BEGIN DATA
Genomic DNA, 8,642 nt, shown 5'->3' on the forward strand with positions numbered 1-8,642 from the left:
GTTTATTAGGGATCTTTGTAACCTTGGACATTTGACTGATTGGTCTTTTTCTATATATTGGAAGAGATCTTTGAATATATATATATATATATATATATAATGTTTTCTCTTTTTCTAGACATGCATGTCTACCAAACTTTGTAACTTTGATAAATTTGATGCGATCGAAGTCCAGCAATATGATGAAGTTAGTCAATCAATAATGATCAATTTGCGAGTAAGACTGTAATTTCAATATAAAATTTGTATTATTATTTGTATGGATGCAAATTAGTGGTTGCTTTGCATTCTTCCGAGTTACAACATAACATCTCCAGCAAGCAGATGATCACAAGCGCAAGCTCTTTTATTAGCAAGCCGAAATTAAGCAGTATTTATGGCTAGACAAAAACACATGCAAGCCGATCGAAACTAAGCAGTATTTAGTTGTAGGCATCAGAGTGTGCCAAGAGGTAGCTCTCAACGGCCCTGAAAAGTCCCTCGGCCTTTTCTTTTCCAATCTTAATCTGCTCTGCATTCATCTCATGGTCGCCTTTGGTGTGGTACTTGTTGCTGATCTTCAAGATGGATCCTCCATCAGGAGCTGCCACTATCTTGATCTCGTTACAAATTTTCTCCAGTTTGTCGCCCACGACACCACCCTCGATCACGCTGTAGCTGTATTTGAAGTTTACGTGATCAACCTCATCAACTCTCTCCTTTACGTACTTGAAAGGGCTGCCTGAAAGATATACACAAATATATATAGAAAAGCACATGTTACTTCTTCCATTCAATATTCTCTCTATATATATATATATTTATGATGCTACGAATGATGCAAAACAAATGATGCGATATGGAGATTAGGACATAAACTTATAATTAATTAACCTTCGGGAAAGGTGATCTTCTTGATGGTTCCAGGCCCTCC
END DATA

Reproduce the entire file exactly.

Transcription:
Genomic DNA, 8,642 nt, shown 5'->3' on the forward strand with positions numbered 1-8,642 from the left:
GTTTATTAGGGATCTTTGTAACCTTGGACATTTGACTGATTGGTCTTTTTCTATATATTGGAAGAGATCTTTGAATATATATATATATATATATATATAATGTTTTCTCTTTTTCTAGACATGCATGTCTACCAAACTTTGTAACTTTGATAAATTTGATGCGATCGAAGTCCAGCAATATGATGAAGTTAGTCAATCAATAATGATCAATTTGCGAGTAAGACTGTAATTTCAATATAAAATTTGTATTATTATTTGTATGGATGCAAATTAGTGGTTGCTTTGCATTCTTCCGAGTTACAACATAACATCTCCAGCAAGCAGATGATCACAAGCGCAAGCTCTTTTATTAGCAAGCCGAAATTAAGCAGTATTTATGGCTAGACAAAAACACATGCAAGCCGATCGAAACTAAGCAGTATTTAGTTGTAGGCATCAGAGTGTGCCAAGAGGTAGCTCTCAACGGCCCTGAAAAGTCCCTCGGCCTTTTCTTTTCCAATCTTAATCTGCTCTGCATTCATCTCATGGTCGCCTTTGGTGTGGTACTTGTTGCTGATCTTCAAGATGGATCCTCCATCAGGAGCTGCCACTATCTTGATCTCGTTACAAATTTTCTCCAGTTTGTCGCCCACGACACCACCCTCGATCACGCTGTAGCTGTATTTGAAGTTTACGTGATCAACCTCATCAACTCTCTCCTTTACGTACTTGAAAGGGCTGCCTGAAAGATATACACAAATATATATAGAAAAGCACATGTTACTTCTTCCATTCAATATTCTCTCTATATATATATATATTTATGATGCTACGAATGATGCAAAACAAATGATGCGATATGGAGATTAGGACATAAACTTATAATTAATTAACCTTCGGGAAAGGTGATCTTCTTGATGGTTCCAGGCCCTCC